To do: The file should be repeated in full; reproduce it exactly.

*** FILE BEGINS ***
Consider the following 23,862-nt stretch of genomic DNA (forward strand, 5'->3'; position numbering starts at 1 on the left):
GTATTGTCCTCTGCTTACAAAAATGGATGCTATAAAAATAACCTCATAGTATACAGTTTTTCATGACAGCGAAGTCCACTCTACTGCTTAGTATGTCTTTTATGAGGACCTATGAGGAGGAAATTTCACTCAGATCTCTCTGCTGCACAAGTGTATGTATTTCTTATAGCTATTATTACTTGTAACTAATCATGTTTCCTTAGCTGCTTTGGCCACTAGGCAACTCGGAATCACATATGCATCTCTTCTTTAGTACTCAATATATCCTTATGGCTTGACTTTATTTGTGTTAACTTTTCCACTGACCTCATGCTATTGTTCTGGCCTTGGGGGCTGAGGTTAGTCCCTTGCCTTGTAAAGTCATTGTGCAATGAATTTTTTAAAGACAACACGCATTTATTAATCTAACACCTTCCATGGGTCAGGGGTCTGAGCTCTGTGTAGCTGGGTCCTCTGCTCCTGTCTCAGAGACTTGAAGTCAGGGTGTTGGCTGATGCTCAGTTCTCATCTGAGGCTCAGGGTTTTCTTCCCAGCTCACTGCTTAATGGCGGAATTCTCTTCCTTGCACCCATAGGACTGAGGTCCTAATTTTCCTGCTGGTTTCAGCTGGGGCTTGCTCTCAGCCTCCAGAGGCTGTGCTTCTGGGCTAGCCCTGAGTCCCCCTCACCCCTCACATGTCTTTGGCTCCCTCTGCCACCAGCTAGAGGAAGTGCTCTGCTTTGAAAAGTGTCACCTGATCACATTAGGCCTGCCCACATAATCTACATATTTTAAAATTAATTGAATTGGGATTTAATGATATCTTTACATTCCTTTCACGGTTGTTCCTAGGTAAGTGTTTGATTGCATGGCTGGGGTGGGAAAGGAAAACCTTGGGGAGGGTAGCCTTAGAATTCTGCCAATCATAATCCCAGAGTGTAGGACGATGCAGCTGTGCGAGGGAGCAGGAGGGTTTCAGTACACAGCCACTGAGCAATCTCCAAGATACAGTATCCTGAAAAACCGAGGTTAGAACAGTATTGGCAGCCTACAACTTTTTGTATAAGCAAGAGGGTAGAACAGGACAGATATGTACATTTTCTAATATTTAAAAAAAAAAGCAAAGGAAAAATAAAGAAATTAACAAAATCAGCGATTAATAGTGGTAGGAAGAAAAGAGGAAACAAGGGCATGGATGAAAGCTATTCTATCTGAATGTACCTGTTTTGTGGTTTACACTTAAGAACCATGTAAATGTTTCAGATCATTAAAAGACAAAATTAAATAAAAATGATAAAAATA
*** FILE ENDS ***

Consider the following 23,862-nt stretch of genomic DNA (forward strand, 5'->3'; position numbering starts at 1 on the left):
GTATTGTCCTCTGCTTACAAAAATGGATGCTATAAAAATAACCTCATAGTATACAGTTTTTCATGACAGCGAAGTCCACTCTACTGCTTAGTATGTCTTTTATGAGGACCTATGAGGAGGAAATTTCACTCAGATCTCTCTGCTGCACAAGTGTATGTATTTCTTATAGCTATTATTACTTGTAACTAATCATGTTTCCTTAGCTGCTTTGGCCACTAGGCAACTCGGAATCACATATGCATCTCTTCTTTAGTACTCAATATATCCTTATGGCTTGACTTTATTTGTGTTAACTTTTCCACTGACCTCATGCTATTGTTCTGGCCTTGGGGGCTGAGGTTAGTCCCTTGCCTTGTAAAGTCATTGTGCAATGAATTTTTTAAAGACAACACGCATTTATTAATCTAACACCTTCCATGGGTCAGGGGTCTGAGCTCTGTGTAGCTGGGTCCTCTGCTCCTGTCTCAGAGACTTGAAGTCAGGGTGTTGGCTGATGCTCAGTTCTCATCTGAGGCTCAGGGTTTTCTTCCCAGCTCACTGCTTAATGGCGGAATTCTCTTCCTTGCACCCATAGGACTGAGGTCCTAATTTTCCTGCTGGTTTCAGCTGGGGCTTGCTCTCAGCCTCCAGAGGCTGTGCTTCTGGGCTAGCCCTGAGTCCCCCTCACCCCTCACATGTCTTTGGCTCCCTCTGCCACCAGCTAGAGGAAGTGCTCTGCTTTGAAAAGTGTCACCTGATCACATTAGGCCTGCCCACATAATCTACATATTTTAAAATTAATTGAATTGGGATTTAATGATATCTTTACATTCCTTTCACGGTTGTTCCTAGGTAAGTGTTTGATTGCATGGCTGGGGTGGGAAAGGAAAACCTTGGGGAGGGTAGCCTTAGAATTCTGCCAATCATAATCCCAGAGTGTAGGACGATGCAGCTGTGCGAGGGAGCAGGAGGGTTTCAGTACACAGCCACTGAGCAATCTCCAAGATACAGTATCCTGAAAAACCGAGGTTAGAACAGTATTGGCAGCCTACAACTTTTTGTATAAGCAAGAGGGTAGAACAGGACAGATATGTACATTTTCTAATATTTAAAAAAAAAAGCAAAGGAAAAATAAAGAAATTAACAAAATCAGCGATTAATAGTGGTAGGAAGAAAAGAGGAAACAAGGGCATGGATGAAAGCTATTCTATCTGAATGTACCTGTTTTGTGGTTTACACTTAAGAACCATGTAAATGTTTCAGATCATTAAAAGACAAAATTAAATAAAAATGATAAAAATA